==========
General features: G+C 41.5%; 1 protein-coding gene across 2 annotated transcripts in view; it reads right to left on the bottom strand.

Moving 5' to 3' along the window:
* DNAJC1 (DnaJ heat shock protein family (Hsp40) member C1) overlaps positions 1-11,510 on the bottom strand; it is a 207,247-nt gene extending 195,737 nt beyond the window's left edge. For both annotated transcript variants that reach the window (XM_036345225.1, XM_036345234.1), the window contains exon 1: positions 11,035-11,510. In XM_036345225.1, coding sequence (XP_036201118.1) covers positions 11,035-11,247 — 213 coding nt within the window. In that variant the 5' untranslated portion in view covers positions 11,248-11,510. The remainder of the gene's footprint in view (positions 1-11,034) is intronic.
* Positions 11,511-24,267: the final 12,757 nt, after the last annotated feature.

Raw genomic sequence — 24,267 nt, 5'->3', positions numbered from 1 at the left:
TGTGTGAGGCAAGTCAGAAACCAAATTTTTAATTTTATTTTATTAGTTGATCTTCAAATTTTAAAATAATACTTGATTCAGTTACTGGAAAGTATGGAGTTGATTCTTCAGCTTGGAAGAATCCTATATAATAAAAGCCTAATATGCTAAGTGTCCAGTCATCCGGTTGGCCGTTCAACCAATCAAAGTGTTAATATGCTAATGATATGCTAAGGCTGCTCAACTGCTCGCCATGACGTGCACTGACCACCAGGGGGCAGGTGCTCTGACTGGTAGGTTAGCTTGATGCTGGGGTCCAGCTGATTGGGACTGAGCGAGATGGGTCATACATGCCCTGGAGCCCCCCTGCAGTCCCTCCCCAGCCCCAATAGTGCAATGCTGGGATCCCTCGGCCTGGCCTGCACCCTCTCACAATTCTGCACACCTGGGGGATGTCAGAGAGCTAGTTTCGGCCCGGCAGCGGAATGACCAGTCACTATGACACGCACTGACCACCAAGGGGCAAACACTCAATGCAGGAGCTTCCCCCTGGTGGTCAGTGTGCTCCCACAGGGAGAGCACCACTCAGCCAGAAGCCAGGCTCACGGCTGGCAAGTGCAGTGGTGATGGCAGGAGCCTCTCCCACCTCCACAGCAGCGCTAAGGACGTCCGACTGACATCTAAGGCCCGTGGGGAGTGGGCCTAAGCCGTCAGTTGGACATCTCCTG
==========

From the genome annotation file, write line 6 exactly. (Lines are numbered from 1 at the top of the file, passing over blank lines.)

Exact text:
TGTGTGAGGCAAGTCAGAAACCAAATTTTTAATTTTATTTTATTAGTTGATCTTCAAATTTTAAAATAATACTTGATTCAGTTACTGGAAAGTATGGAGTTGATTCTTCAGCTTGGAAGAATCCTATATAATAAAAGCCTAATATGCTAAGTGTCCAGTCATCCGGTTGGCCGTTCAACCAATCAAAGTGTTAATATGCTAATGATATGCTAAGGCTGCTCAACTGCTCGCCATGACGTGCACTGACCACCAGGGGGCAGGTGCTCTGACTGGTAGGTTAGCTTGATGCTGGGGTCCAGCTGATTGGGACTGAGCGAGATGGGTCATACATGCCCTGGAGCCCCCCTGCAGTCCCTCCCCAGCCCCAATAGTGCAATGCTGGGATCCCTCGGCCTGGCCTGCACCCTCTCACAATTCTGCACACCTGGGGGATGTCAGAGAGCTAGTTTCGGCCCGGCAGCGGAATGACCAGTCACTATGACACGCACTGACCACCAAGGGGCAAACACTCAATGCAGGAGCTTCCCCCTGGTGGTCAGTGTGCTCCCACAGGGAGAGCACCACTCAGCCAGAAGCCAGGCTCACGGCTGGCAAGTGCAGTGGTGATGGCAGGAGCCTCTCCCACCTCCACAGCAGCGCTAAGGACGTCCGACTGACATCTAAGGCCCGTGGGGAGTGGGCCTAAGCCGTCAGTTGGACATCTCCTG